Sen. John Fetterman (D-Pa.) “will be back soon,” an aide said Monday, in releasing the first photos of the senator since he checked himself into Walter Reed National Military Medical Center for clinical depression nearly three weeks ago.
In the photos, Fetterman and his chief of staff, Adam Jentleson, are seen seated together at a table in a bright hospital room, looking over some papers. Fetterman is wearing a Carhartt hoodie and shorts, an outfit he would have typically been spotted in before he entered the Senate.
“Productive morning with Senator Fetterman at Walter Reed discussing the rail safety legislation, Farm Bill and other Senate business,” Jentleson tweeted. “John is well on his way to recovery and wanted me to say how grateful he is for all the well wishes. He’s laser focused on PA & will be back soon.”
Productive morning with Senator Fetterman at Walter Reed discussing the rail safety legislation, Farm Bill and other Senate business. John is well on his way to recovery and wanted me to say how grateful he is for all the well wishes. He’s laser focused on PA & will be back soon. pic.twitter.com/143uAhoQRx
— Adam Jentleson (@AJentleson) March 6, 2023
Fetterman checked himself into Walter Reed on Feb. 15 to receive treatment for clinical depression. He has remained hospitalized since, with few concrete indications of when he would be able to return to the Senate.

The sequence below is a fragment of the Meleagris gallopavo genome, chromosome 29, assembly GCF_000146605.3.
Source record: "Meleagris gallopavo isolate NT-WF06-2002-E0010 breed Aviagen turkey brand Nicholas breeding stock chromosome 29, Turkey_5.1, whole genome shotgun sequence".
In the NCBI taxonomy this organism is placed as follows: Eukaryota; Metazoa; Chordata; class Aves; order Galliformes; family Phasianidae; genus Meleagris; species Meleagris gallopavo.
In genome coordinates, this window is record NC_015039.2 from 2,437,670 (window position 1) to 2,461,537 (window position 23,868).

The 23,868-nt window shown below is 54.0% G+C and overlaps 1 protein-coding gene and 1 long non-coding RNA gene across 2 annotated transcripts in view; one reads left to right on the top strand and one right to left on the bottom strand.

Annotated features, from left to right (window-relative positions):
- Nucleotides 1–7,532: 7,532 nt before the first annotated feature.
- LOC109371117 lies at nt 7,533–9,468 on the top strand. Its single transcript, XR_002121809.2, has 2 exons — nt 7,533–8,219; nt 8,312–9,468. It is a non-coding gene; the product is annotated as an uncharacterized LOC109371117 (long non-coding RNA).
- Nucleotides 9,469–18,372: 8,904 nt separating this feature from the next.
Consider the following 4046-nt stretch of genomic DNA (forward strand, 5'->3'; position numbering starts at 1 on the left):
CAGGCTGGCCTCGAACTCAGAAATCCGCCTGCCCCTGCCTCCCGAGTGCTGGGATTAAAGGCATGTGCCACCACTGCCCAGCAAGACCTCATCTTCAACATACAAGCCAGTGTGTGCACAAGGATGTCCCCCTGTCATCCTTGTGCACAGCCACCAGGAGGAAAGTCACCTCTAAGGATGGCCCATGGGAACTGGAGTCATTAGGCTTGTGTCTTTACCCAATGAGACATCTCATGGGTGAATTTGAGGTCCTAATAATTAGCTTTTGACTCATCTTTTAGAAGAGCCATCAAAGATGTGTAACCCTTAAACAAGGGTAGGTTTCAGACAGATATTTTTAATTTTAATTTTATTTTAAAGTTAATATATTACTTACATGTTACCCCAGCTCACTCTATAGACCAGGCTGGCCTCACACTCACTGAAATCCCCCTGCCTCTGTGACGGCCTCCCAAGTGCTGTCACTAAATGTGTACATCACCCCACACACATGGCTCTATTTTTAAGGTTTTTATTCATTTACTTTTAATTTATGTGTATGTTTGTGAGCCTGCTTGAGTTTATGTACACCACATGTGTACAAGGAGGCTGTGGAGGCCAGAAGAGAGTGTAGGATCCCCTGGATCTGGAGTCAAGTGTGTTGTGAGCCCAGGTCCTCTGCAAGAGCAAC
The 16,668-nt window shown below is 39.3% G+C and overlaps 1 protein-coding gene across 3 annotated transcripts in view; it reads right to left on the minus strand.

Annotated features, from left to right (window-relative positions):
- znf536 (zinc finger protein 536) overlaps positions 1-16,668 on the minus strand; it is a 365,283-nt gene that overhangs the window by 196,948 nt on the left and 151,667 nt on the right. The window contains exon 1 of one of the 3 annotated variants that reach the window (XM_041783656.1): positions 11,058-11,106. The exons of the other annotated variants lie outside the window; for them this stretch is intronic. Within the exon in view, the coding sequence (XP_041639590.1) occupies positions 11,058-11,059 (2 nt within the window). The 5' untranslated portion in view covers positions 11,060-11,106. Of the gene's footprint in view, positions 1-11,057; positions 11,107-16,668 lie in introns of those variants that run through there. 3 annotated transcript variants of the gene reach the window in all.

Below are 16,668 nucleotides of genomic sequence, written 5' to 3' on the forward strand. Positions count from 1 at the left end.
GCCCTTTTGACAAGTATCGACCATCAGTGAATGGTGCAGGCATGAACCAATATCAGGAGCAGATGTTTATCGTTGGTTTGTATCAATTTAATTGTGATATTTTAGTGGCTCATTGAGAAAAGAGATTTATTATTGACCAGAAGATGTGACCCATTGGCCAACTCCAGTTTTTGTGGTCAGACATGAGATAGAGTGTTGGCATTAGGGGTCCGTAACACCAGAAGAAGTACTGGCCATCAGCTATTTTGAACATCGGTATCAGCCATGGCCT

“We don’t have a lot to update folks with since there’s no real news to report except that John is doing well, working with the wonderful doctors, and remains on a path to recovery,” Fetterman spokesman Joe Calvello said in a statement last week. “He is visiting with staff and family daily, and his staff are keeping him updated on Senate business and news.”
Calvello said then that the senator’s team was “moving full speed ahead” and had last week opened a new office in Erie, Pa., with more expected in the coming weeks.
“We understand the intense interest in John’s status and especially appreciate the flood of well-wishes,” Calvello said. “However, as we have said this will be a weeks-long process and while we will be sure to keep folks updated as it progresses, this is all there is to give by way of an update.”
Fetterman, 53, had a stroke in May, days before he overwhelmingly won the Democratic primary in Pennsylvania’s Senate race. He spent primary election day in surgery having a defibrillator installed. His campaign later disclosed that Fetterman had been diagnosed with cardiomyopathy years before and had not followed the recommended medical advice for his condition.
Last month, Fetterman was hospitalized at George Washington University Hospital for lightheadedness during a retreat for Democratic senators, Calvello said then. His doctors ruled out a second stroke.
He had just returned to Congress from that hospitalization when he was evaluated by the attending physician of Congress, Brian P. Monahan, who suggested inpatient care for depression that had become “severe in recent weeks,” Jentleson said in a statement at the time.
Fetterman’s stroke last year sidelined him from the campaign for about two months and left him with an auditory processing disorder that inhibited his ability to hear, especially when there is competing background noise. In mid-August, Fetterman resumed public campaign events, where he spoke openly about his health setback and recovery.
Colby Itkowitz contributed to this report.